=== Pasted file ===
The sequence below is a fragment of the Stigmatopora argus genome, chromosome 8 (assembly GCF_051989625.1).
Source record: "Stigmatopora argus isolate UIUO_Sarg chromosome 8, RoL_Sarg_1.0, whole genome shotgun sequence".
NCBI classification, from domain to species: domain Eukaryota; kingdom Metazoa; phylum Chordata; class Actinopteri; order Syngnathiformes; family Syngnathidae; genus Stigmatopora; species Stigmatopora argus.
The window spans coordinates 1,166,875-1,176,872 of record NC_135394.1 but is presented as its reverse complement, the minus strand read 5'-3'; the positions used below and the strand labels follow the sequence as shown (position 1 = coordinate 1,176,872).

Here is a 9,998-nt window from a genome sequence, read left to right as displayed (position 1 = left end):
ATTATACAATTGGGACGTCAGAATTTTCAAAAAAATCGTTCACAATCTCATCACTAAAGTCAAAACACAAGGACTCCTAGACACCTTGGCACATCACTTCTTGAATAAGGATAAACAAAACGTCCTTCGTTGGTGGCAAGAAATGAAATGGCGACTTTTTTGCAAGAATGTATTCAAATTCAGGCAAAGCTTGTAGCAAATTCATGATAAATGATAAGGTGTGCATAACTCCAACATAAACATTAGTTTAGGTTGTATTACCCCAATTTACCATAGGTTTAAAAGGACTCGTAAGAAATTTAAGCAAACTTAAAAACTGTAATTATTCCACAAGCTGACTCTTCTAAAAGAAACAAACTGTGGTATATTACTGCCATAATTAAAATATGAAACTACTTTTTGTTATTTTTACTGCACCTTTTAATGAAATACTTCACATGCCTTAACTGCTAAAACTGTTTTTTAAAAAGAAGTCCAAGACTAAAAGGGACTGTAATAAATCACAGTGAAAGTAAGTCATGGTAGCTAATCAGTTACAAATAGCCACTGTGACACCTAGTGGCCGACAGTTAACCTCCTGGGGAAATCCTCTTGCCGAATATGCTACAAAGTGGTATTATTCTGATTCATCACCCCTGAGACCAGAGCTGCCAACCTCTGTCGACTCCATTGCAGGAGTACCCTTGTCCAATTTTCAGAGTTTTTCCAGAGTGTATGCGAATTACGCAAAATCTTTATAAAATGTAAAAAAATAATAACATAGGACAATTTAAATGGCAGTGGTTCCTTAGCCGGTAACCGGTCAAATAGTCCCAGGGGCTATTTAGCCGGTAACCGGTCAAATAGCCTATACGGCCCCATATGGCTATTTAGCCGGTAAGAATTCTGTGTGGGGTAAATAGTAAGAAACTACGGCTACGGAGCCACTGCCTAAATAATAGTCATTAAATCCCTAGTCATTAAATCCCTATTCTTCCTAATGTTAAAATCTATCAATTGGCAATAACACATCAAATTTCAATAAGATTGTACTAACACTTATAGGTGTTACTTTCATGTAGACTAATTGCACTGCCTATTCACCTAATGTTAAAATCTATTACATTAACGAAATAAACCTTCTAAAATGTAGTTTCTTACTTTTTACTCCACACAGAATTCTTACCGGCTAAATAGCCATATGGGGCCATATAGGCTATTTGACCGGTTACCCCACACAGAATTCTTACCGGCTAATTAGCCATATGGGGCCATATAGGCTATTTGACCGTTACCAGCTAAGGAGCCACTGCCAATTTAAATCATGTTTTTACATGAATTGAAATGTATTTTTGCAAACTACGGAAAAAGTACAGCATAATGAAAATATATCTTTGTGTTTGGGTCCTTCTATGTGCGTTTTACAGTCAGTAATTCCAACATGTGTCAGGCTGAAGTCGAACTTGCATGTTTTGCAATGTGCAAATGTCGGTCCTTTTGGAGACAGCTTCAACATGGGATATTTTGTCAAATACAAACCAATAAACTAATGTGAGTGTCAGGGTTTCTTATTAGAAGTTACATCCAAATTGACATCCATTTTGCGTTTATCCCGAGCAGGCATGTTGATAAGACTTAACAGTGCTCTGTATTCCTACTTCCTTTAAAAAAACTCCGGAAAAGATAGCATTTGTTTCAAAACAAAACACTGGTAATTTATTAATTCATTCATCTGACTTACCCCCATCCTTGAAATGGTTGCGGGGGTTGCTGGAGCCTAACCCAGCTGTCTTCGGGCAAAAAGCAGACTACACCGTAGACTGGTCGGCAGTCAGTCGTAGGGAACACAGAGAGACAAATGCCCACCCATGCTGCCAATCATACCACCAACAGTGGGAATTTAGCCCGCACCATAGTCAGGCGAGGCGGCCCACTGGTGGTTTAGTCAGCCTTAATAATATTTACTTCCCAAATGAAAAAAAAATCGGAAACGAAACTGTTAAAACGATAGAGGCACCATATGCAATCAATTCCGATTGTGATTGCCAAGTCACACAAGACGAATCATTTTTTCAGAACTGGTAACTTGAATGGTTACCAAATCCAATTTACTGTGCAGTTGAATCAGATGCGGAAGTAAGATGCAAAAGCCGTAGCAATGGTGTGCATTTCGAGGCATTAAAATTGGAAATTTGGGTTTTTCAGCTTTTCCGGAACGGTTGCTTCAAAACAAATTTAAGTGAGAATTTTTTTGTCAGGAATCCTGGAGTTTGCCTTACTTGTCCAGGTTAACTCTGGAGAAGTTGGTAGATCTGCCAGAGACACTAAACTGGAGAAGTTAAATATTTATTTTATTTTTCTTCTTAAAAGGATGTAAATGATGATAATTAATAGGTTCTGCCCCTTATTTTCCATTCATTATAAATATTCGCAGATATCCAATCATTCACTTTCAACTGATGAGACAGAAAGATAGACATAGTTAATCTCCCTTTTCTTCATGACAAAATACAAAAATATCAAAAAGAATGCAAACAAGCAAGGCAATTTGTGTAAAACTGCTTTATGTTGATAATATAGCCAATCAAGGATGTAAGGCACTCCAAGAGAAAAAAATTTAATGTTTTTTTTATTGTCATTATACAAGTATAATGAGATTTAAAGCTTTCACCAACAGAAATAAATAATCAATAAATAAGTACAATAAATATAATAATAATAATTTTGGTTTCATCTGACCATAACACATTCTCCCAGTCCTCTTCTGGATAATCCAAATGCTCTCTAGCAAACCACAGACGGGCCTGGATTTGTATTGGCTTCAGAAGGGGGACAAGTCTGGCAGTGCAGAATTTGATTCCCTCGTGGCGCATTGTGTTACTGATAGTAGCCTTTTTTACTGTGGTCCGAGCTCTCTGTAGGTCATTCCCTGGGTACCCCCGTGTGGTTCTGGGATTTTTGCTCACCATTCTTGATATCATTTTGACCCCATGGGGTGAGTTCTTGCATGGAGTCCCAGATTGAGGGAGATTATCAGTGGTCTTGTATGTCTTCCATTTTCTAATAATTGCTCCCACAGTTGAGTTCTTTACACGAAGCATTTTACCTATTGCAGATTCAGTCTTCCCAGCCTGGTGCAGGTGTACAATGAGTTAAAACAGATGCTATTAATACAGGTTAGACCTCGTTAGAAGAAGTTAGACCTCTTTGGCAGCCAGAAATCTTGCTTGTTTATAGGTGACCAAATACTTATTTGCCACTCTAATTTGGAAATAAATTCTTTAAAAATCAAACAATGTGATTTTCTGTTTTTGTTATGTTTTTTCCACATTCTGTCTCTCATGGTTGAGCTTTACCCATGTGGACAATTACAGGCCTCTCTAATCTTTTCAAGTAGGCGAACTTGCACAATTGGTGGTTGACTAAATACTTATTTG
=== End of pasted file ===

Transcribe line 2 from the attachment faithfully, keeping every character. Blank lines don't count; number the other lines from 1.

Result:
Source record: "Stigmatopora argus isolate UIUO_Sarg chromosome 8, RoL_Sarg_1.0, whole genome shotgun sequence".